The seed catalogues began to arrive before Christmas and I love to peruse them in January. All gardeners can do this month is dream as we look out the window at almost four feet of snow. This is the time to study those catalogues, garden magazines and books or go online to gardening sites. This is the time to make plans!
There are several garden magazines available and countless gardening books; however, the best ones to read are those that are written for our climate. It is fine to read any and all of them to get ideas. The danger is having 'zone envy' or worse yet ordering and planting things that are not hardy for this area.
Two websites that I check on are www.northscaping.com and www.renegadegardener.com. The latter site is written by writer and landscape designer, Don Engebretson. He contributes a column on garden design for "Northern Gardener" magazine, which is an excellent publication of the Minnesota State Horticultural Society. In his articles, Don notes that a garden is never finished and that we need to be open to 'fresh ideas, new additions and a change of view.' You may have a new home with a blank canvas or an older one in need of a makeover. Perhaps, like me, you just want to try something new each year. Don's humorously written articles discuss basic design principles on placement of plants and the addition of structures (the bones) and accessories.
You can read "Northern Gardener" at the West Fargo Library, which also has a good selection of gardening books. I checked out two of them this past week.
The first book is "Perennials for the Plains and Prairies" by Edgar W. Toop and Sara Williams and published by the University Of Alberta Faculty Of Extension. The book begins with propagation of plants from seeds, cuttings and division and has very descriptive illustrations. The next chapter discusses all of the cultural elements necessary for perennials and bulbs to grow and thrive in harsh northern conditions. The chapter on design discusses how to develop a long season of bloom, and their idea for planning on paper gets quite involved. Most gardening books have a list of plant descriptions, but I especially like theirs, as it is easy to see relative heights and special requirements. There are special notes to warn of the possibility certain plants could become a nuisance. The plants they feature in this book are very relevant to our area as I think that our climate is quite akin to Canada.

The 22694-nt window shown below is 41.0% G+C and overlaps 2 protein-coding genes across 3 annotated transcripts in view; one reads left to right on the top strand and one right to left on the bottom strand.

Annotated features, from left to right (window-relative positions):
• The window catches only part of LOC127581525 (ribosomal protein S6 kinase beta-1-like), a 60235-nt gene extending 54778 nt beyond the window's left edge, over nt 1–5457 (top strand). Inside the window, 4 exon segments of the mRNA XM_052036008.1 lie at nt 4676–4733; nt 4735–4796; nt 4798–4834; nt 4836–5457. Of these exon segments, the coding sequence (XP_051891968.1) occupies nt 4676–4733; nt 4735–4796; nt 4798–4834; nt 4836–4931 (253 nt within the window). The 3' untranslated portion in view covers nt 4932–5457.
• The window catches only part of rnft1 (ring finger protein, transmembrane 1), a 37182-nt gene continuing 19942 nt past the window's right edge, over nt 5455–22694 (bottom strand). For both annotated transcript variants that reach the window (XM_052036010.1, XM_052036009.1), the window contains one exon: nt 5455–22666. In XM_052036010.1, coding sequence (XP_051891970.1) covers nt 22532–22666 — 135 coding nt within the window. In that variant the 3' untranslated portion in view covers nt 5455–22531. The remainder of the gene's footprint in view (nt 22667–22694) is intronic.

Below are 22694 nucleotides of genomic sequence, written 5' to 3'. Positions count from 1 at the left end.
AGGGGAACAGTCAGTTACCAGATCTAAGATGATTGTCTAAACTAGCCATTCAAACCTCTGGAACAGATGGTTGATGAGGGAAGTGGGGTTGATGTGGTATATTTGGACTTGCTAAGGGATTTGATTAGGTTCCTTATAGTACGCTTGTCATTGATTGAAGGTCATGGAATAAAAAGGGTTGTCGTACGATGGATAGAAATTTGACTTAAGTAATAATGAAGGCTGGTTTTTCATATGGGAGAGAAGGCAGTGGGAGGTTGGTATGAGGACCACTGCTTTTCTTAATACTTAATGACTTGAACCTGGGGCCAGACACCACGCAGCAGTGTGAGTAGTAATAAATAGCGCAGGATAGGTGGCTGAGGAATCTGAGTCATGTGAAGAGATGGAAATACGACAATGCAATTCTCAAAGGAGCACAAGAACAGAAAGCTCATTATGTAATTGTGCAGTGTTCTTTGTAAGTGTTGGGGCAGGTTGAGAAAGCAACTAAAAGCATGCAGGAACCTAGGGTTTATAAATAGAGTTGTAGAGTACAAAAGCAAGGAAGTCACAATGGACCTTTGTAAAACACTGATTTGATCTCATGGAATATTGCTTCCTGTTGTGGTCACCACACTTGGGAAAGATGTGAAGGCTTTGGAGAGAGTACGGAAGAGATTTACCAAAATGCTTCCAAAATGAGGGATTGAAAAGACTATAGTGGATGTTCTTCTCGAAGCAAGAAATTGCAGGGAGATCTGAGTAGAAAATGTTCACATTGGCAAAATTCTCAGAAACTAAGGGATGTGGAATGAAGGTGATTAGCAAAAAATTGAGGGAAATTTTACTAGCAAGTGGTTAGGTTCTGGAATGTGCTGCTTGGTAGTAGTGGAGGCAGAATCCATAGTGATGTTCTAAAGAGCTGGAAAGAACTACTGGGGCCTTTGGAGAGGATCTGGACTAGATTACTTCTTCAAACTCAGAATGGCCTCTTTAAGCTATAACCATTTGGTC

The second book that I read was "Tough Plants for Northern Gardens" by Felder Rushing. He talks about 'unkillable' plants in the 'cold-winter' regions of the Midwest and Northeast. The problem with this book is that it is only inclusive as far north as zone 4 and most of the plants featured would be for zones much higher. Never the less it is an entertaining read with lots of practical gardening suggestions and interesting stories. Check out his Easter Egg Bush and Bottle Tree. He writes in easy to understand layman terms and not scientific jargon.
The books that I get the most helpful information from are the Month-By Month books by Melinda Myers. I have "Gardening in Minnesota" and "Gardening in the Dakotas," and a "Gardening in the Prairies" is available. Melinda has a bachelor's degree in horticulture from Ohio State University and a master's degree in horticulture from the University of Wisconsin-Madison. You may have seen her on "Melinda's Garden Moments" on network television.
Curl up in your armchair in front of the fire and enjoy some good reading. Be sure to have a pen and paper handy to jot down ideas for your wonderful garden-to-be.